I don’t believe in optimism. I believe in optimal behavior. That’s a different thing. If you behave every day of your life to the top of your genetics, what can you do? Test it. Find out. You don’t know—you haven’t done it yet. You must live life at the top of your voice! At the top of your lungs shout and listen to the echoes….
Action is hope. At the end of each day, when you’ve done your work, you lie there and think, Well, I’ll be damned, I did this today. It doesn’t matter how good it is, or how bad—you did it. At the end of the week you’ll have a certain amount of accumulation. At the end of a year, you look back and say, I’ll be damned, it’s been a good year.
Perhaps my time at Q magazine is to blame for my obsession with lists. Four years of “100 Greatest Albums”, “20 Worst Rock Haircuts” and so forth turned my brain into a list-generating machine. I like lists, though. They reduce life to neatly quantifiable parts. Black and white. “To do” and “done”. The problem is getting sucked into the mind-set that if something doesn’t fit on, or add to, an arbitrary list it isn’t worth doing. We spend far too much time actively striving to fit ourselves into lists. Ask any resume writer: the key to selling yourself is to look great in bullet-points.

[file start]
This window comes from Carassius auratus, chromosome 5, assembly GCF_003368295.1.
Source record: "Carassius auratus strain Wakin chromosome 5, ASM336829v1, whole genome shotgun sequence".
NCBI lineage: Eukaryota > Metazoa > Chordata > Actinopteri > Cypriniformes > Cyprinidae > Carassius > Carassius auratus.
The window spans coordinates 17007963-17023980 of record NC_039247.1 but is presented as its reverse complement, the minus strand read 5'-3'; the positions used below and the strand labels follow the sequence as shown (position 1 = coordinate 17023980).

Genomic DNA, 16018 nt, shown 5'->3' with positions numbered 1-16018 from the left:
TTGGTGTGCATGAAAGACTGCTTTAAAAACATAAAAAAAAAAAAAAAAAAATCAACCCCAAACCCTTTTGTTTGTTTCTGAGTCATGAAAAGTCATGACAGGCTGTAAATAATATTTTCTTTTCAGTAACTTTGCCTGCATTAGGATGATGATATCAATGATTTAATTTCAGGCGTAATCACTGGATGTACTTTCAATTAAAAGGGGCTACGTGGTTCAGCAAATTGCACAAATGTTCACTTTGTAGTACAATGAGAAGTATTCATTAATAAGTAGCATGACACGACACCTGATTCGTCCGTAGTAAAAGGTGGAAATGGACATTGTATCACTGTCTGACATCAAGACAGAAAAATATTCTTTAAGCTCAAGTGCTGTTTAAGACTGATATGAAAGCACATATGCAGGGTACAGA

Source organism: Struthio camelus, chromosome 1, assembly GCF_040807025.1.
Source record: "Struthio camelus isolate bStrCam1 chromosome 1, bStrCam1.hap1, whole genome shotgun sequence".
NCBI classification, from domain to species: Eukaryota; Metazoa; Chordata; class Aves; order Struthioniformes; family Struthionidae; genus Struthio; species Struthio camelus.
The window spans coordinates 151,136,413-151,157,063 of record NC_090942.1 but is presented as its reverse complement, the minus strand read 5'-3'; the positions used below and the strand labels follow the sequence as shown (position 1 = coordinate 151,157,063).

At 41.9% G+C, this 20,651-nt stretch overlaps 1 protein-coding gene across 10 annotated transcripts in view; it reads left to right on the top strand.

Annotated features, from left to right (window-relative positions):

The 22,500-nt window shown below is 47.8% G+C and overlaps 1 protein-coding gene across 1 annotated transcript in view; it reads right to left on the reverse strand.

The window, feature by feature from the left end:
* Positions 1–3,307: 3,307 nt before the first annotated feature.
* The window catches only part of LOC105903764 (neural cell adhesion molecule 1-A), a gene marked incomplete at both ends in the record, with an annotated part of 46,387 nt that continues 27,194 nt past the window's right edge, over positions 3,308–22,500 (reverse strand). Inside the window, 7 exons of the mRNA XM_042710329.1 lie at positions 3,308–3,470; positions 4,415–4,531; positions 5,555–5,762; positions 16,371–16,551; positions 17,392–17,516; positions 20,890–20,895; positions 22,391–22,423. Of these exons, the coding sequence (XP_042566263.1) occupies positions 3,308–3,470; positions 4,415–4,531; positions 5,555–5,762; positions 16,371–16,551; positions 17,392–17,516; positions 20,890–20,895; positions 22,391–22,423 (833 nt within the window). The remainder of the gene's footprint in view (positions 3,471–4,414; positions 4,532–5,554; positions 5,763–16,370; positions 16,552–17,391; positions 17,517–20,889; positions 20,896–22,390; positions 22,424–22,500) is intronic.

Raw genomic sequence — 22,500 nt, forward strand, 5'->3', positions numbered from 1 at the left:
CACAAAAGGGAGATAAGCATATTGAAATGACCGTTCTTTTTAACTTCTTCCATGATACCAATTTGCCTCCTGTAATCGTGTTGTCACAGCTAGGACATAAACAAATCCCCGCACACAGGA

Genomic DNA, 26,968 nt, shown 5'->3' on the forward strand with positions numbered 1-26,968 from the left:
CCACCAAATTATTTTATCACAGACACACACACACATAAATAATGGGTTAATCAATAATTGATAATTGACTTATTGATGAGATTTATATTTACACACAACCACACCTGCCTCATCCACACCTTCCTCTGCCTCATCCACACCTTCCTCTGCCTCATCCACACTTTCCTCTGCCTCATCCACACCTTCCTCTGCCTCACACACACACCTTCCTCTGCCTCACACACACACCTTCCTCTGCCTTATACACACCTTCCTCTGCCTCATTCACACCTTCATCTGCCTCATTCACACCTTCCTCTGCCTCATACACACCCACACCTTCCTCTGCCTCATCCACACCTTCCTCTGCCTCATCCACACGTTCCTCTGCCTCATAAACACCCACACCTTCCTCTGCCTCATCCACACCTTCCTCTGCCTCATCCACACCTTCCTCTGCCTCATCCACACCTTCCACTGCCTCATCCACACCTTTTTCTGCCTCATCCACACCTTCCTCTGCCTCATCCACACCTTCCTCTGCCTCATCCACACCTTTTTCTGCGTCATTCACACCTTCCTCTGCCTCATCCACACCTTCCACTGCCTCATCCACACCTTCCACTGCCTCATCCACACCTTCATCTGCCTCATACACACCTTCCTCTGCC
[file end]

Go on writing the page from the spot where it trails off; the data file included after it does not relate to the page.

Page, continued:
Life doesn’t work like that, though. Meaningful achievements and valuable experiences alike tend to resist being whittled down to fit into tidy lists. Not that there is anything wrong with a little list-making. Sometimes it’s nice to look back at a resume, a journal, a series of (god help us) Facebook status updates, and remember what we’ve done. But we should never confuse who we are with what we put down on a piece of paper.